The prudence, fortitude, military discipline, labors, perilous navigations, and battles of the Spaniards–vassals of the most invincible Emperor of the Roman Catholic Empire, our natural King and Lord–will cause joy to the faithful and terror to the infidels. For this reason, and for the glory of God our Lord and for the service of the Catholic Imperial Majesty, it has seemed good to me to write this narrative, and to send it to Your Majesty, that all may have a knowledge of what is here related. It will be to the glory of God, because they have conquered and brought to our holy Catholic Faith so vast a number of heathens, aided by His holy guidance. It will be to the honor of our Emperor because, by reason of his great power and good fortune, such events happened in his time. It will give joy to the faithful that such battles have been won, such provinces discovered and conquered, such riches brought home for the King and for themselves; and that such terror has been spread among the infidels, such admiration excited in all mankind.
For when, either in ancient or modern times, have such great exploits been achieved by so few against so many, over so many climes, across so many seas, over such distances by land, to subdue the unseen and unknown? Whose deeds can be compared with those of Spain? Our Spaniards, being few in number, never having more than 200 or 300 men together, and sometimes only 100 and even fewer, have, in our times, conquered more territory than has ever been known before, or than all the faithful and infidel princes possess.
Governor Pizarro now sent Friar Vincent de Valverde to go speak to Atahuallpa, and to require Atahuallpa in the name of God and of the King of Spain that Atahuallpa subject himself to the law of our Lord Jesus Christ and to the service of His Majesty the King of Spain. Advancing with a cross in one hand and the Bible in the other hand, and going among the Indian troops up to the place where Atahuallpa was, the Friar thus addressed him: ‘I am a Priest of God, and I teach Christians the things of God, and in like manner I come to teach you. What I teach is that which God says to us in this Book. Therefore, on the part of God and of the Christians, I beseech you to be their friend, for such is God’s will, and it will be for your good.’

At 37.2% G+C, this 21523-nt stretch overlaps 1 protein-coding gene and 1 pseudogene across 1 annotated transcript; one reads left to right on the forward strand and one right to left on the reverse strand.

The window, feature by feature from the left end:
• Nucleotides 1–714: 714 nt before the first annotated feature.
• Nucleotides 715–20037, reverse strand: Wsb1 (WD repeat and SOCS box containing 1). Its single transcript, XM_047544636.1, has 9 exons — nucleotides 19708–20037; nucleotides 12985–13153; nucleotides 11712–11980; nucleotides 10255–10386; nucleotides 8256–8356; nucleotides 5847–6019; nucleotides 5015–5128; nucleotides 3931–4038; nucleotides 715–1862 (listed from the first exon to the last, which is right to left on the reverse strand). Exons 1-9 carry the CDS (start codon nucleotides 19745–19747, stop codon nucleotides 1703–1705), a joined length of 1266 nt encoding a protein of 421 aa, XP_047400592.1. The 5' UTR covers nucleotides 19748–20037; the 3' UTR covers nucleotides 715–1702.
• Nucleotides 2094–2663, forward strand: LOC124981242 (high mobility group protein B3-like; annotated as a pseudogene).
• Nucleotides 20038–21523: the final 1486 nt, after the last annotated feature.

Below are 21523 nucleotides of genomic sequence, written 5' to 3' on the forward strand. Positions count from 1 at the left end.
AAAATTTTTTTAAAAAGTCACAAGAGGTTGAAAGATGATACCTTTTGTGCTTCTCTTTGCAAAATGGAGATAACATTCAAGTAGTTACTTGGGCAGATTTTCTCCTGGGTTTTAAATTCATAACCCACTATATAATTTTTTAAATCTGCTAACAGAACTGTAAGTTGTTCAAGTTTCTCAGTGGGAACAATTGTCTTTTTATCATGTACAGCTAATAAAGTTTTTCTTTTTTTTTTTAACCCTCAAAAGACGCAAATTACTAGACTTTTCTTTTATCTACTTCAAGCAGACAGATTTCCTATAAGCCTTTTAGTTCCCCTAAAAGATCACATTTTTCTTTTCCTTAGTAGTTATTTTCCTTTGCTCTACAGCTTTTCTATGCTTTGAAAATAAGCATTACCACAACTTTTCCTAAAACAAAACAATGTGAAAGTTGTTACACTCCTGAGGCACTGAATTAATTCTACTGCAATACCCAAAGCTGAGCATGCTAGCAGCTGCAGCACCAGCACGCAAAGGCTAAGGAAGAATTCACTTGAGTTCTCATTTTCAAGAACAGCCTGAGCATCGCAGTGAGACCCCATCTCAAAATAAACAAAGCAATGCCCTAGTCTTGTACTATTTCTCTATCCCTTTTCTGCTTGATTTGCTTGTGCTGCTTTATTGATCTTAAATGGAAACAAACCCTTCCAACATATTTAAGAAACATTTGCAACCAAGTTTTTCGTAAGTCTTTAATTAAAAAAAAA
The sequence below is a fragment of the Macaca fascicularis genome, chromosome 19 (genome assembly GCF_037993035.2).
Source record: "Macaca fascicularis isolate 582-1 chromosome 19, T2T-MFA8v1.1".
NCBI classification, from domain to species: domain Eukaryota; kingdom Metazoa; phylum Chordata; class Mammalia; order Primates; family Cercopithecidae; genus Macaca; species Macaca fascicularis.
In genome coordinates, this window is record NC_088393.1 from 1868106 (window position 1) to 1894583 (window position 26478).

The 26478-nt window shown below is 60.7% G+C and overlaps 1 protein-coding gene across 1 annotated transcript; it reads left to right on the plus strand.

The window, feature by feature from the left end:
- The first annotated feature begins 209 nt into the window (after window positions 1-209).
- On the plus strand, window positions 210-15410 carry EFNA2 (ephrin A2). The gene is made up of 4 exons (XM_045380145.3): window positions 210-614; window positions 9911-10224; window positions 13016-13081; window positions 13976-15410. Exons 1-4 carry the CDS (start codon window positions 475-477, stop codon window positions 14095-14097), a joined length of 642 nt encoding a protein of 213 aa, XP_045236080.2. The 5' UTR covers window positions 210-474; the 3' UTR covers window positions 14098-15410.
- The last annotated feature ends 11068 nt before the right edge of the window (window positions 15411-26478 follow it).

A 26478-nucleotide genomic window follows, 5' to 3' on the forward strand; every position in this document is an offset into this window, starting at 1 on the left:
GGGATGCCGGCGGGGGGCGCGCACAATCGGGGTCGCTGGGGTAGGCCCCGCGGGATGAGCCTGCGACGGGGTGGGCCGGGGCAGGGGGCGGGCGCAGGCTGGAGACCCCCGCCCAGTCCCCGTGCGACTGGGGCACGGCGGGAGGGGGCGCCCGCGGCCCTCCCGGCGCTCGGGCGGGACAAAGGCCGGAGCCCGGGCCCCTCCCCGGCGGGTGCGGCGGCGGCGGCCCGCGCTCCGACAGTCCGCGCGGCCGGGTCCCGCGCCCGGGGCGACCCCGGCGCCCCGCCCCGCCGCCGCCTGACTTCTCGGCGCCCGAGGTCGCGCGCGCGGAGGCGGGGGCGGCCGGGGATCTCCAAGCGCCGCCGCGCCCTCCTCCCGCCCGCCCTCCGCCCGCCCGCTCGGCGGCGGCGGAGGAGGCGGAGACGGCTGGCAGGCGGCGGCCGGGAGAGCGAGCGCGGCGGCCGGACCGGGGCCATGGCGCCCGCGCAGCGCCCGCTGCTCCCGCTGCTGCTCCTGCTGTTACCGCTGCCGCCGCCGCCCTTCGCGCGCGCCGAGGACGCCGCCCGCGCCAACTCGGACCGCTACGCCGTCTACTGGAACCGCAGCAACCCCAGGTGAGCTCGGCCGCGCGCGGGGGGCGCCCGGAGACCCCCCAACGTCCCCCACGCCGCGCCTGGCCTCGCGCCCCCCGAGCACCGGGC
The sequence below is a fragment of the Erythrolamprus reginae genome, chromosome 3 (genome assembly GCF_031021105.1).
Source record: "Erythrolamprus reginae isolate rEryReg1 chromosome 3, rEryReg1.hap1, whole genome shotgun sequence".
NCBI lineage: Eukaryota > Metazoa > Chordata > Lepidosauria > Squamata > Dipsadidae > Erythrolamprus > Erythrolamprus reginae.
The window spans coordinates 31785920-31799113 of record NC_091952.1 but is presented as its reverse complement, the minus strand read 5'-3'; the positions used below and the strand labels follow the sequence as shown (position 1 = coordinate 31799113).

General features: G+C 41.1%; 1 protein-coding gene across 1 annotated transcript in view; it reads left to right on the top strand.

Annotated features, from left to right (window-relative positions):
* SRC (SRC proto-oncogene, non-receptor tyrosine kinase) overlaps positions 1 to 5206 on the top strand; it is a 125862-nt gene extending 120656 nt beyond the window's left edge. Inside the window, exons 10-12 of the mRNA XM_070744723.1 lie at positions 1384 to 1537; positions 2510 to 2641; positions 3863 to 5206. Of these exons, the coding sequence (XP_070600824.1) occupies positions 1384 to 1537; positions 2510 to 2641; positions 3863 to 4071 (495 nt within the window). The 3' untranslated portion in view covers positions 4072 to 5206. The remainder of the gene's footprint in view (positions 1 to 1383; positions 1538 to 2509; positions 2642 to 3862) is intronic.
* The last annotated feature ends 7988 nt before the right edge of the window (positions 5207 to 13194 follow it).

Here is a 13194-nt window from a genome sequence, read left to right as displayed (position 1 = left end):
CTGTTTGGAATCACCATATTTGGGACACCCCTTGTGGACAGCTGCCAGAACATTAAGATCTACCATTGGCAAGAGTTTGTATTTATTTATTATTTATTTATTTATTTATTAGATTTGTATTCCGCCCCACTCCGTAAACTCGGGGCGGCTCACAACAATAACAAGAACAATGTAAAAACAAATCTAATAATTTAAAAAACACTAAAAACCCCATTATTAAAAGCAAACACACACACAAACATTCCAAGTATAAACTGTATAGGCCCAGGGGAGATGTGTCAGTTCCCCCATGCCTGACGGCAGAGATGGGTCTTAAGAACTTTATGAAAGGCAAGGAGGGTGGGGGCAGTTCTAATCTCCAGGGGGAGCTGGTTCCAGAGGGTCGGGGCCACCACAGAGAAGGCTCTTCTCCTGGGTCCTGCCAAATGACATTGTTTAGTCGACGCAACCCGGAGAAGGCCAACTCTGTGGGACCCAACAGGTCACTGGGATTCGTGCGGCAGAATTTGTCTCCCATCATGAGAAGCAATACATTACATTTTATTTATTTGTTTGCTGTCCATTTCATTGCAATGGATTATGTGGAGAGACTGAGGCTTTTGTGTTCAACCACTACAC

Atahuallpa asked for the Book, that he might look at it, and the Friar gave it to him closed. Atahuallpa did not know how to open the Book, and the Friar was extending his arm to do so, when Atahuallpa, in great anger, gave him a blow on the arm, not wishing that it should be opened. Then he opened it himself, and, without any astonishment at the letters and paper he threw it away from him five or six paces, his face a deep crimson.
The Friar returned to Pizarro, shouting, ‘Come out! Come out, Christians! Come at these enemy dogs who reject the things of God. That tyrant has thrown my book of holy law to the ground! Did you not see what happened? Why remain polite and servile toward this over-proud dog when the plains are full of Indians? March out against him, for I absolve you!’
If night had not come on, few out of the more than 40,000 Indian troops would have been left alive. Six or seven thousand Indians lay dead, and many more had their arms cut off and other wounds. Atahuallpa himself admitted that we had killed 7,000 of his men in that battle. The man killed in one of the litters was his minister, the lord of Chincha, of whom he was very fond. All those Indians who bore Atahuallpa’s litter appeared to be high chiefs and councilors. They were all killed, as well as those Indians who were carried in the other litters and hammocks. The lord of Cajamarca was also killed, and others, but their numbers where so great that they could not be counted, for all who came in attendance on Atahuallpa were great lords. It was extraordinary to see so powerful a ruler captured in so short a time, when he had come with such a mighty army. Truly, it was not accomplished by our own forces, for there were so few of us. It was by the grace of God, which is great.
Atahuallpa’s robes had been torn off when the Spaniards pulled him out of his litter. The Governor ordered clothes to be brought to him, and when Atahuallpa was dressed, the Governor ordered Atahuallpa to sit near him and soothed his rage and agitation at finding himself so quickly fallen from his high estate. The Governor said to Atahuallpa, ‘Do not take it as an insult that you have been defeated and taken prisoner, for with the Christians who come with me, though so few in number, I have conquered greater kingdoms than yours, and have defeated other more powerful lords than you, imposing upon them the dominion of the Emperor, whose vassal I am, and who is King of Spain and of the universal world. We come to conquer this land by his command, that all may come to a knowledge of God and of His Holy Catholic Faith; and by reason of our good mission, God, the Creator of heaven and earth and of all things in them, permits this, in order that you may know Him and come out from the bestial and diabolical life that you lead. It is for this reason that we, being so few in number, subjugate that vast host. When you have seen the errors in which you live, you will understand the good that we have done you by coming to your land by order of his Majesty the King of Spain. Our Lord permitted that your pride should be brought low and that no Indian should be able to offend a Christian.’
Guns, Germs, and Steel – pages 69-74